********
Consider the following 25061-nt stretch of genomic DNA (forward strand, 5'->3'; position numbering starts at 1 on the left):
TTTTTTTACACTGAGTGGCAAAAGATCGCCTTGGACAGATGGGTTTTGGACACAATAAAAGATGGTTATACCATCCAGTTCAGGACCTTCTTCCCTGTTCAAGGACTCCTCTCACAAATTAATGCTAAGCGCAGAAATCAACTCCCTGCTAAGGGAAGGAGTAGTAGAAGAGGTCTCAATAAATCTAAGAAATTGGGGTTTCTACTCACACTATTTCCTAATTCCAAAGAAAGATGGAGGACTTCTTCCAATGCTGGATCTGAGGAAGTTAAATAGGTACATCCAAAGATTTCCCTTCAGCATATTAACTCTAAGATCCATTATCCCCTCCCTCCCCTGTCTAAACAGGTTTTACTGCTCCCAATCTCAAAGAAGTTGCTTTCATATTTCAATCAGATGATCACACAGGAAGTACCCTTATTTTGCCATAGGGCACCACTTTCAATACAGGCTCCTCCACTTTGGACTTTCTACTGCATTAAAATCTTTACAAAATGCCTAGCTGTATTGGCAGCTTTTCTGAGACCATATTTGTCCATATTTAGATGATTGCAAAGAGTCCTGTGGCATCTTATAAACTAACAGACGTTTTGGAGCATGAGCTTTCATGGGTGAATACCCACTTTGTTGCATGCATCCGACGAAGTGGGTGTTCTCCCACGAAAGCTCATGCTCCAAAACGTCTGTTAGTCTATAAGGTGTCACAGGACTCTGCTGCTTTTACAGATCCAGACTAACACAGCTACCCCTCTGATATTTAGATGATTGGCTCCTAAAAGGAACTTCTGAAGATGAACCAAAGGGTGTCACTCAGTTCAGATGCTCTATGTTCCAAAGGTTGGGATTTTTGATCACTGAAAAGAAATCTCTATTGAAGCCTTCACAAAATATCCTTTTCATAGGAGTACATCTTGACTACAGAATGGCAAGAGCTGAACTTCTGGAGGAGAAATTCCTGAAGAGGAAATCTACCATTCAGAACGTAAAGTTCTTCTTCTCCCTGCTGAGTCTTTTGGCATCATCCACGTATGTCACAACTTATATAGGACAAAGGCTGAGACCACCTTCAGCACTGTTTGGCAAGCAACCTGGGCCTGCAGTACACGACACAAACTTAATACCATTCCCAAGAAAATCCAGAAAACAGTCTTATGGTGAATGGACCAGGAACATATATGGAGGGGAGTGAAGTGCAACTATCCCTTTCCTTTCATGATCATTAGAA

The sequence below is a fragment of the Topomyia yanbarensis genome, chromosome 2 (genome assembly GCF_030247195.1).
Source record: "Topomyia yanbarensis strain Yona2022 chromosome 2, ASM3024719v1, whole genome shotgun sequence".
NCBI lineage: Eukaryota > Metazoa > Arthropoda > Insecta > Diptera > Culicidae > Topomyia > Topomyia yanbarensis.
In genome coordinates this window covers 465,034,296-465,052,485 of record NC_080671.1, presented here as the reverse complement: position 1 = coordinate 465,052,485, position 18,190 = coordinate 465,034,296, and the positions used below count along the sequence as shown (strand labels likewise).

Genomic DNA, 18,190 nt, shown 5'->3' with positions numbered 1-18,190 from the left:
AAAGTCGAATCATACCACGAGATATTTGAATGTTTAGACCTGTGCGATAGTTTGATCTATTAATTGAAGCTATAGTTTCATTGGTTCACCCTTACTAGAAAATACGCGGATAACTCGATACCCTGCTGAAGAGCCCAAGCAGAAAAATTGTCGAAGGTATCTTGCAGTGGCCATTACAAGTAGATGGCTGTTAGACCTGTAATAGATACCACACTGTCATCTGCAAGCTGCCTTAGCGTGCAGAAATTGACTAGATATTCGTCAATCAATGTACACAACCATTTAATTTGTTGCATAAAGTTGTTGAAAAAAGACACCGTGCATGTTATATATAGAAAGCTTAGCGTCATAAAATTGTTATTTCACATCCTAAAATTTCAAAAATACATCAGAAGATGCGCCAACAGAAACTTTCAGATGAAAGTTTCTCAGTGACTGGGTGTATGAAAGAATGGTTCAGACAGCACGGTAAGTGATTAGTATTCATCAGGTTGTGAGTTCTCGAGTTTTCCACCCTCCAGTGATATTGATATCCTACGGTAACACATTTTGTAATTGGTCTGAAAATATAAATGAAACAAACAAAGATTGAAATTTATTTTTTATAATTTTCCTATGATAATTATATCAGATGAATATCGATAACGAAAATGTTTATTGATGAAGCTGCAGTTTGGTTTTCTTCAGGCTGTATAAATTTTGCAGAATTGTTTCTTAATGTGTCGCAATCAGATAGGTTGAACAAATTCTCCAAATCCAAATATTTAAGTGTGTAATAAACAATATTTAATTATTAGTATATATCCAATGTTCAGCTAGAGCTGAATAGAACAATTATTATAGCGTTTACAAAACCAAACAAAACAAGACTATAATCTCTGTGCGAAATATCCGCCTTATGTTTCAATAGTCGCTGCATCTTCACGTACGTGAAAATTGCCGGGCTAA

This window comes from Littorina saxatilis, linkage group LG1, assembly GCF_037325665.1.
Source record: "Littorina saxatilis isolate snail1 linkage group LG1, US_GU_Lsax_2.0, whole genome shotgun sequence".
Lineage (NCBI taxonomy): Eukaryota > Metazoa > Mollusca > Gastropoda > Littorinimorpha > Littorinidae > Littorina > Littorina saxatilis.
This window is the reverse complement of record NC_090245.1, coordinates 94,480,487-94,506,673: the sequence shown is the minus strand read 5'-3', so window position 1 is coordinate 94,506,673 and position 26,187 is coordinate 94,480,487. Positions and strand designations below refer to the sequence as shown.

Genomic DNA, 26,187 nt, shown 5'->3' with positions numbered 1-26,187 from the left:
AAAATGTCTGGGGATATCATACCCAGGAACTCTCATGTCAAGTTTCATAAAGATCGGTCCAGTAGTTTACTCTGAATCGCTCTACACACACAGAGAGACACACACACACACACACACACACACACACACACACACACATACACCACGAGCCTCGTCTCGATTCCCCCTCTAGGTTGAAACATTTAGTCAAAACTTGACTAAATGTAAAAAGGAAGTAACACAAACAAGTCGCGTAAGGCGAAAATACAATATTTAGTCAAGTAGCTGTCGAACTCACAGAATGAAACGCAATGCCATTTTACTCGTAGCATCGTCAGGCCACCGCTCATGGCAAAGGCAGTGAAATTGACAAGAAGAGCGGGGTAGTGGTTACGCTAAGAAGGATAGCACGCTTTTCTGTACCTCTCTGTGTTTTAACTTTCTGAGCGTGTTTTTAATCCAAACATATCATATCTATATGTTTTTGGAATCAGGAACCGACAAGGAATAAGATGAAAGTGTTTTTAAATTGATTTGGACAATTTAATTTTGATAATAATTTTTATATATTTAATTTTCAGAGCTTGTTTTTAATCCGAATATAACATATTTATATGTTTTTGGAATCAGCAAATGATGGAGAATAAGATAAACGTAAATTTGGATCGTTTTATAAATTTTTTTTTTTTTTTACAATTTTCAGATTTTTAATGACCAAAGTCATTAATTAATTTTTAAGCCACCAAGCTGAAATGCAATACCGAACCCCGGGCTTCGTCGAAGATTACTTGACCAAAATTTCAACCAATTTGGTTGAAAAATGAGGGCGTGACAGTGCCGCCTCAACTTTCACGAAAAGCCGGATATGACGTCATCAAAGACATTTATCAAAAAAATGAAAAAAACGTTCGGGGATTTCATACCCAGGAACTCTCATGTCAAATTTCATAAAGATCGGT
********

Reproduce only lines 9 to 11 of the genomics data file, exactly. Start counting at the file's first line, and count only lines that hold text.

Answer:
This window comes from Littorina saxatilis, linkage group LG1, assembly GCF_037325665.1.
Source record: "Littorina saxatilis isolate snail1 linkage group LG1, US_GU_Lsax_2.0, whole genome shotgun sequence".
Lineage (NCBI taxonomy): Eukaryota > Metazoa > Mollusca > Gastropoda > Littorinimorpha > Littorinidae > Littorina > Littorina saxatilis.